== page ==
By Todd Carpenter, Social Media Manager, National Association of REALTORS®
I assume that everything I say on the Internet will be read by my supervisors here at NAR. While my personal Twitter page is exactly that, the blurred lines of social media, and my personal relationship with thousands of REALTORS across the country means that I know EVERYTHING I say there might be scrutinized.
There are times when the things I say lead to complaints addressed to me, or even a superior here at NAR. So, I don’t say anything on Twitter that I might have to apologize for later. That doesn’t mean I won’t offend anyone (I do). But it does mean I can back up my case when a complaint comes along.
Sound like a pressure cooker?
It’s not any worse for anyone else on Twitter. Take for instance the story of Amanda Bowen, a Chicago apartment dweller with a Twitter account that used to have a mere 22 followers. She made a comment on Twitter about here apartment’s property management company that landed her a $50,000 lawsuit. As Jeffrey Michael of Horizon Group Management LLC explained to the Chicago Sun Times:
“We’re a sue first, ask questions later kind of an organization.“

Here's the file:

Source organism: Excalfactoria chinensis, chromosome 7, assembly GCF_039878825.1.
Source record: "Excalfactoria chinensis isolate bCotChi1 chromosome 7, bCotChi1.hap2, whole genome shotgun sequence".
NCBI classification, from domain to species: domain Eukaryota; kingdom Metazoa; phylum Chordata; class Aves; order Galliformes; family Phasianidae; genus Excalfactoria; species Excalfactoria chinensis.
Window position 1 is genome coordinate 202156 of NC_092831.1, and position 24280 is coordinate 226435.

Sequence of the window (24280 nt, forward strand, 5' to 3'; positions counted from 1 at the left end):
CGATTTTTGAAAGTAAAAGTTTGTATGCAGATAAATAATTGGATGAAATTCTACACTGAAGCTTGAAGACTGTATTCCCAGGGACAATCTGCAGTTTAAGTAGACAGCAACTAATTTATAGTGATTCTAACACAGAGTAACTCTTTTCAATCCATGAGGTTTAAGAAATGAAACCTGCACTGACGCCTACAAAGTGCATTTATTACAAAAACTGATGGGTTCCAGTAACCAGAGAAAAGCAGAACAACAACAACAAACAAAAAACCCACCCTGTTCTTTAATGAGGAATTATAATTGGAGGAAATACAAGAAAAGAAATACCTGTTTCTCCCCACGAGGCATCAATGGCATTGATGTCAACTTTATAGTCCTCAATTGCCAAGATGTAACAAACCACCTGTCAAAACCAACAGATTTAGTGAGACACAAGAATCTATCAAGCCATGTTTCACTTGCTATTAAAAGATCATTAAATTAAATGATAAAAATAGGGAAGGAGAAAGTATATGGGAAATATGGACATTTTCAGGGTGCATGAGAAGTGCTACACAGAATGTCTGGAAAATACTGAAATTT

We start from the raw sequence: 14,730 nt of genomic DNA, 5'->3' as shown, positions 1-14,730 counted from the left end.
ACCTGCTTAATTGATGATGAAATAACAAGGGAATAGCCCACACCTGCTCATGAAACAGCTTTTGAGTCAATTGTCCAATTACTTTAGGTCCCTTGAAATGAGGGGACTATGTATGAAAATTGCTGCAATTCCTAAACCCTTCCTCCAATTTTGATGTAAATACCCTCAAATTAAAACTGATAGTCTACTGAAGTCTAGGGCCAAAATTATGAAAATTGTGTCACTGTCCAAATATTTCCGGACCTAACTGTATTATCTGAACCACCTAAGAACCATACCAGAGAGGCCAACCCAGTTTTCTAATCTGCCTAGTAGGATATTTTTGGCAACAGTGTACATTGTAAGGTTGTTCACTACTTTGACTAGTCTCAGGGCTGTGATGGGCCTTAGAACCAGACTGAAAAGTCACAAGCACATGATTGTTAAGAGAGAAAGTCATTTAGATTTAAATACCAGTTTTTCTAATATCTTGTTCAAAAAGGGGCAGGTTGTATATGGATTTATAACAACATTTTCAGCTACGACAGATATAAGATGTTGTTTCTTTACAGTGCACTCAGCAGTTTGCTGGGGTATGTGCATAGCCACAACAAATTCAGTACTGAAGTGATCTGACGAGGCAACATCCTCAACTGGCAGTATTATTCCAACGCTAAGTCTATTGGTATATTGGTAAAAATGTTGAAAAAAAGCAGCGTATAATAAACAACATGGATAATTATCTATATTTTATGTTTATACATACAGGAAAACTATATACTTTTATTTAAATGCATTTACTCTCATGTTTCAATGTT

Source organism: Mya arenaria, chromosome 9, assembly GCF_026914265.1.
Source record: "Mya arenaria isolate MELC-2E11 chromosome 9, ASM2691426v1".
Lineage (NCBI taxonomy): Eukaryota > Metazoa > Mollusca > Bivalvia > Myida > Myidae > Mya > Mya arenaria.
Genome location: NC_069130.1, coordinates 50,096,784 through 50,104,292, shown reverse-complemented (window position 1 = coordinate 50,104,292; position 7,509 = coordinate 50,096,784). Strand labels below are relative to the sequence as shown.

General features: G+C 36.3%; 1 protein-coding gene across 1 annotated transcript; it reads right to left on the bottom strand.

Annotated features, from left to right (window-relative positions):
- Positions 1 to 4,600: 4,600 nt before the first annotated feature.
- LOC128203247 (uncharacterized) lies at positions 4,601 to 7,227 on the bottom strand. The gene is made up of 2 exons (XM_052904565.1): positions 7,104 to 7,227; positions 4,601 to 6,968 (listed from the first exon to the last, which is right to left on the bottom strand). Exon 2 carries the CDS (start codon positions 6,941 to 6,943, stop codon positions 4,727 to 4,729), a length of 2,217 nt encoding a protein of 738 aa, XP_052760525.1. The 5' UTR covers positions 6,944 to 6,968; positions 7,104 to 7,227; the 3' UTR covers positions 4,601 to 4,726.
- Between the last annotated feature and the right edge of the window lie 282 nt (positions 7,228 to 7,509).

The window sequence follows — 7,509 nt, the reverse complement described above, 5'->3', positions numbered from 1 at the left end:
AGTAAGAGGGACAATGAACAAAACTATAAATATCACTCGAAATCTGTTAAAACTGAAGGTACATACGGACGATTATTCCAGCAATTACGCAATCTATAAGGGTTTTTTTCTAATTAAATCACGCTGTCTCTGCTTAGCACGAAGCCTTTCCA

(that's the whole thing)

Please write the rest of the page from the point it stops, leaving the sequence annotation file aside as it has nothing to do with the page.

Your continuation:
I don’t know who’s right or wrong in this case. My guess though, is that both parties are learning a lot about the stakes involved in taking a disagreement online.
Twitter has real power. Leverage it. Use it for good, and good will come to you. If you feel the need, use it for addressing a wrong. Just be ready when the other side of a disagreement reacts to the power of Twitter as well. The rules of the game have not changed. Just the stakes.
Todd Carpenter, Senior Manager of Industry Engagement at Trulia
Previously the Director of Digital Engagement for The National Association of REALTORS®, overseeing the association’s communication strategy on its social media channels. He's also been a real estate and mortgage professional since 1992 and created the first broker-focused mortgage blog in 2005. Todd is an industry pioneer in leveraging the social web.